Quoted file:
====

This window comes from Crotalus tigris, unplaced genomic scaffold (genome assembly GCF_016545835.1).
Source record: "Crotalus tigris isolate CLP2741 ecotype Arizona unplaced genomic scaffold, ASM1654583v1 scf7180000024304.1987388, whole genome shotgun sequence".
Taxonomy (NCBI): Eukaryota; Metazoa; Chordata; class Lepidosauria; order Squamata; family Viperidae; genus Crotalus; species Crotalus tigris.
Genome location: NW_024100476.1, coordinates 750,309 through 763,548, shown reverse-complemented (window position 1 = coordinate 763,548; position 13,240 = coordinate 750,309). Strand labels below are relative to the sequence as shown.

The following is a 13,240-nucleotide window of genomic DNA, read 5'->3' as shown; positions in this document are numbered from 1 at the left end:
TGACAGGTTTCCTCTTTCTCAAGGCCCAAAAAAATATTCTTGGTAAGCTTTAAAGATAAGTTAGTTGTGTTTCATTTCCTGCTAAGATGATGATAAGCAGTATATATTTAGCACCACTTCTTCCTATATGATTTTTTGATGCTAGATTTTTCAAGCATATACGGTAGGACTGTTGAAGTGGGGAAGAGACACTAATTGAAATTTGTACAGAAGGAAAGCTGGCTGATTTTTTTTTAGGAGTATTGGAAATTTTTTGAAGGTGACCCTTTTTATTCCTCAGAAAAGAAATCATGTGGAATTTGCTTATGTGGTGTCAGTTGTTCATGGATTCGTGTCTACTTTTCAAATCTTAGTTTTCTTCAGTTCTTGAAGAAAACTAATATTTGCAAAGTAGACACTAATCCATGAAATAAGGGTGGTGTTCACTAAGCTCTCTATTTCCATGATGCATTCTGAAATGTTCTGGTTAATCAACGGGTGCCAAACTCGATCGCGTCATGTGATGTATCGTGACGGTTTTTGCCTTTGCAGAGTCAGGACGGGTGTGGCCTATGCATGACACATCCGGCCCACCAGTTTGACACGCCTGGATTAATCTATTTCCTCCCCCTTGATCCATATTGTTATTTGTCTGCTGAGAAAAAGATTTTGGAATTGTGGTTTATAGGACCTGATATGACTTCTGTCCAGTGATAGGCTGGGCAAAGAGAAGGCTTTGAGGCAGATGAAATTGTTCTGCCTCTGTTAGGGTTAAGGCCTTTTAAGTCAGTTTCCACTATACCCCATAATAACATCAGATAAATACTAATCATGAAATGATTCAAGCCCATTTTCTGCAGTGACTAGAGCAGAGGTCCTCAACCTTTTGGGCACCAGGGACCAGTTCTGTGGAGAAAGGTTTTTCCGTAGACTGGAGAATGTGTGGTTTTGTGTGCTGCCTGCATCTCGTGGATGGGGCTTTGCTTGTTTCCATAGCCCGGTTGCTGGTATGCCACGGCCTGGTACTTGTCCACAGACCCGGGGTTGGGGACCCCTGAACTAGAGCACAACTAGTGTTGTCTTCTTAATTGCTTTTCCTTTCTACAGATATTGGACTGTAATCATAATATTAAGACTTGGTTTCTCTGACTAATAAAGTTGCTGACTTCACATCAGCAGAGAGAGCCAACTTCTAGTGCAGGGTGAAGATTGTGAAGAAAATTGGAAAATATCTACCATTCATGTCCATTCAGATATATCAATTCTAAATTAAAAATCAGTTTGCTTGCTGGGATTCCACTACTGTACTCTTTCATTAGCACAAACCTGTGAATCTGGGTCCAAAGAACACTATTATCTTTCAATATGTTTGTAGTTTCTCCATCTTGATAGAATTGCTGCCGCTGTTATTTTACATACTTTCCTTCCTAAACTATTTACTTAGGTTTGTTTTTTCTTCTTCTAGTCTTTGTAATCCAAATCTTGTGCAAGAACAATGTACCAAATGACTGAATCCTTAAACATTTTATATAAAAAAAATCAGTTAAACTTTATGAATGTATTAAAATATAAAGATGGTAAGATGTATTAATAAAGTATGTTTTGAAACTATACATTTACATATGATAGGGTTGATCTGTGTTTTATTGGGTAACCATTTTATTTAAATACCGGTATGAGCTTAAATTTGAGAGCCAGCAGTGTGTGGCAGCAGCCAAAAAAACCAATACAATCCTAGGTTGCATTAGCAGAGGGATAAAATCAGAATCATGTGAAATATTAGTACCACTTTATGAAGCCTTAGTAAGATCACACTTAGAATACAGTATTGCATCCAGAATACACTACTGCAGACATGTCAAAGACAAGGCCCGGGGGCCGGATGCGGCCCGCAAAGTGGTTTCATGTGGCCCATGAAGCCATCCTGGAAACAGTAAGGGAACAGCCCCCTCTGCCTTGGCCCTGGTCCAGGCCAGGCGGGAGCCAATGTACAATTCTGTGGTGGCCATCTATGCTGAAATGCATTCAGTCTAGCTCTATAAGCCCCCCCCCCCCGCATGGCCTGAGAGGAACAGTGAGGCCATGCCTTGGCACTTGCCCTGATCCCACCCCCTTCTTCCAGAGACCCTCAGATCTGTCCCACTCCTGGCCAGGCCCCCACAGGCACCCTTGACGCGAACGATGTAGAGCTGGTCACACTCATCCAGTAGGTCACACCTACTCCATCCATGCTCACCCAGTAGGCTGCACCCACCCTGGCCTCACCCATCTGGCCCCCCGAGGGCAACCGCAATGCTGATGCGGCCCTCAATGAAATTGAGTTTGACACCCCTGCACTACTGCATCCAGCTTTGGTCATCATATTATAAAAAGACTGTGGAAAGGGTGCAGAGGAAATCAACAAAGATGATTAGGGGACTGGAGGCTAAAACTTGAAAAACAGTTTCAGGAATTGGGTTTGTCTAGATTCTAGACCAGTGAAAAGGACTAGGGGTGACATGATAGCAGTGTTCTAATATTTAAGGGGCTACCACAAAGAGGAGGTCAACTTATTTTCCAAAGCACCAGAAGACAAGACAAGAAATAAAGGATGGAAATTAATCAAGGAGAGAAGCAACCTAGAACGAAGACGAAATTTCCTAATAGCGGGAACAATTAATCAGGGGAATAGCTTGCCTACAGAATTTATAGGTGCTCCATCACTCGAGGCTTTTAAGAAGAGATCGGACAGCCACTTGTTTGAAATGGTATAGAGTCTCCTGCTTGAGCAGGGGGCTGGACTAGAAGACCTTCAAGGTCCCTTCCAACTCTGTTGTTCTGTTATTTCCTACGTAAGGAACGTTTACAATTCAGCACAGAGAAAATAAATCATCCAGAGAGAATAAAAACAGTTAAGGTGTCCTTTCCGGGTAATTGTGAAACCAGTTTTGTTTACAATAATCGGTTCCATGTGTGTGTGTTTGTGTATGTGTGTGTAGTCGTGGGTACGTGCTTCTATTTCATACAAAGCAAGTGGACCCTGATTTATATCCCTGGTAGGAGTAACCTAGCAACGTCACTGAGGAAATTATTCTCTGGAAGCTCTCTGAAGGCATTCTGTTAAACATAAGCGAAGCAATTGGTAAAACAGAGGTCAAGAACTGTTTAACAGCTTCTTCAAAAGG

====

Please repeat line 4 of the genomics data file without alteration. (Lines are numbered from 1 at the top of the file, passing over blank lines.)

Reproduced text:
Genome location: NW_024100476.1, coordinates 750,309 through 763,548, shown reverse-complemented (window position 1 = coordinate 763,548; position 13,240 = coordinate 750,309). Strand labels below are relative to the sequence as shown.